Mercury makes waves with first V12 outboard engine
Mercury Marine recently pulled the covers off an all-new flagship, a powerful hunk of water-dipped muscle it bills as the world's first V12 outboard engine. The naturally aspirated 7.6-liter V12 Verado produces 600 hp, and unlike with an automotive V12, boatbuilders can mount several to the back of their vessels, spiking total horsepower into the thousands. A two-speed transmission and steerable gearcase help sea captains put all that muscle to the most efficient use.
Along with up to 600 horses, the V12 Verado provides plenty of torque to get heavy vessels moving and accelerating up to rated speed. A two-speed automatic transmission, which Mercury calls an industry first for outboards, helps the engine optimize rpms. First gear is 20 percent lower than second gear, sending maximum torque to the propellers for the quickest acceleration from standstill. The switch over to second gear happens without a perceptible clunk, seamlessly shifting over for efficient cruising and/or top speed attainment.
"With boats continuing to grow bigger and performance expectations continuing to rise, boaters have been asking for a better, more capable high‑horsepower solution to meet their needs," says Chris Drees, Mercury Marine president. "The V12 Verado outboard is Mercury’s answer."
The newest Verado has been calibrated to offer full performance on 87-octane fuel, and features like the dual contra-rotating propellers and hydrodynamic design help to optimize fuel economy and vessel range. The advanced range optimization (APO) system helps out by adjusting fuel delivery to maximize efficiency during cruising. According to the company, testing a dual-V12 Verado setup on an 11.5-ton 43-foot (13.1-m) day boat resulted in a 20 percent fuel economy boost at a set cruising speed versus a triple-425-hp-outboard setup from a competitor.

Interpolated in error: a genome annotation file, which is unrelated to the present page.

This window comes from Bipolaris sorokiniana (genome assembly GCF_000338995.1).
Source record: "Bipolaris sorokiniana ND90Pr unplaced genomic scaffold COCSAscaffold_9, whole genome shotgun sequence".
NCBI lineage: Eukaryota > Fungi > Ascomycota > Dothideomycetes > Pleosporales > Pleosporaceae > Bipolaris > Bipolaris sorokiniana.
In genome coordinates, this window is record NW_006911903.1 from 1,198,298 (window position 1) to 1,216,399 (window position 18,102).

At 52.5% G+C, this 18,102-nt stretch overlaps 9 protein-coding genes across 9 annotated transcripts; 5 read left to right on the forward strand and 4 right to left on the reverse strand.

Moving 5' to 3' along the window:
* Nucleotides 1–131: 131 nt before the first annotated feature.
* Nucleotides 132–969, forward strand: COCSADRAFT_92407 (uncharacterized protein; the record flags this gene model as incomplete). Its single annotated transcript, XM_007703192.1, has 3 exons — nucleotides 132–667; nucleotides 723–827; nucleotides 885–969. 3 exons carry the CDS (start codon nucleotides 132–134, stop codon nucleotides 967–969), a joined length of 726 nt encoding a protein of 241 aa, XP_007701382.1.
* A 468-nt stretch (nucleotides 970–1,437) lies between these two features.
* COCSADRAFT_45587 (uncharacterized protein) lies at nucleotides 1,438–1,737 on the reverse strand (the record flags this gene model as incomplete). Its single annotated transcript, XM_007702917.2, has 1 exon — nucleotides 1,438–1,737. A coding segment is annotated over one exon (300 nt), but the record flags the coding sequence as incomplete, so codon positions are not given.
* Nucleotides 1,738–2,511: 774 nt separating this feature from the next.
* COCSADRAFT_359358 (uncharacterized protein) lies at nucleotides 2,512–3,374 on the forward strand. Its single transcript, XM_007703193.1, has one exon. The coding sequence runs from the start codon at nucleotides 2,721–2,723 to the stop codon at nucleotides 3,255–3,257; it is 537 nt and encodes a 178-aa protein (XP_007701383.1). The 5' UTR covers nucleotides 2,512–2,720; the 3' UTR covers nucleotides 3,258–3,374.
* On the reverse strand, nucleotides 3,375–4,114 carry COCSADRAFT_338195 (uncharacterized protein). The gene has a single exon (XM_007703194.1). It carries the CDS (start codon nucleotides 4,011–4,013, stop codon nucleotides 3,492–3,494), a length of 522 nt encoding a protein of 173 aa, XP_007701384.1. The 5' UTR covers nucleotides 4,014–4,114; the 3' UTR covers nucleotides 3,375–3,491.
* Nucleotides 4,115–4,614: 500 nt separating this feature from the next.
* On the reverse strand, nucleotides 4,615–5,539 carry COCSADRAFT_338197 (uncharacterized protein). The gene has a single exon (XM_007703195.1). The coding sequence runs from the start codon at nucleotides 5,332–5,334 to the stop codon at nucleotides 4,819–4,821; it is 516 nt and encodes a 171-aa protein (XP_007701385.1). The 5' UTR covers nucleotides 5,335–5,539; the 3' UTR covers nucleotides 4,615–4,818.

The V12 Verado's new steering system keeps the bulk of the engine completely stationary while the twin-propeller gearcase in the water rotates to shift direction. This design increases available steering movement to 45 degrees in each direction, delivering precise maneuverability at slow speeds and responsive handling out on the water. It also allows multiple V12 Verados to be mounted more closely together, letting boatbuilders pack on the power. The new engine has a minimum dry weight of 1,260 lb (572 kg).
Mercury promises a quiet, smooth ride despite the V12 Verado's large size and power. It claims that the 600-hp V12 Verado has the same noise and vibration levels as the 300-hp V8 Verado.
Mercury will launch the V12 Verado this (Northern hemisphere) spring.
Source: Mercury Marine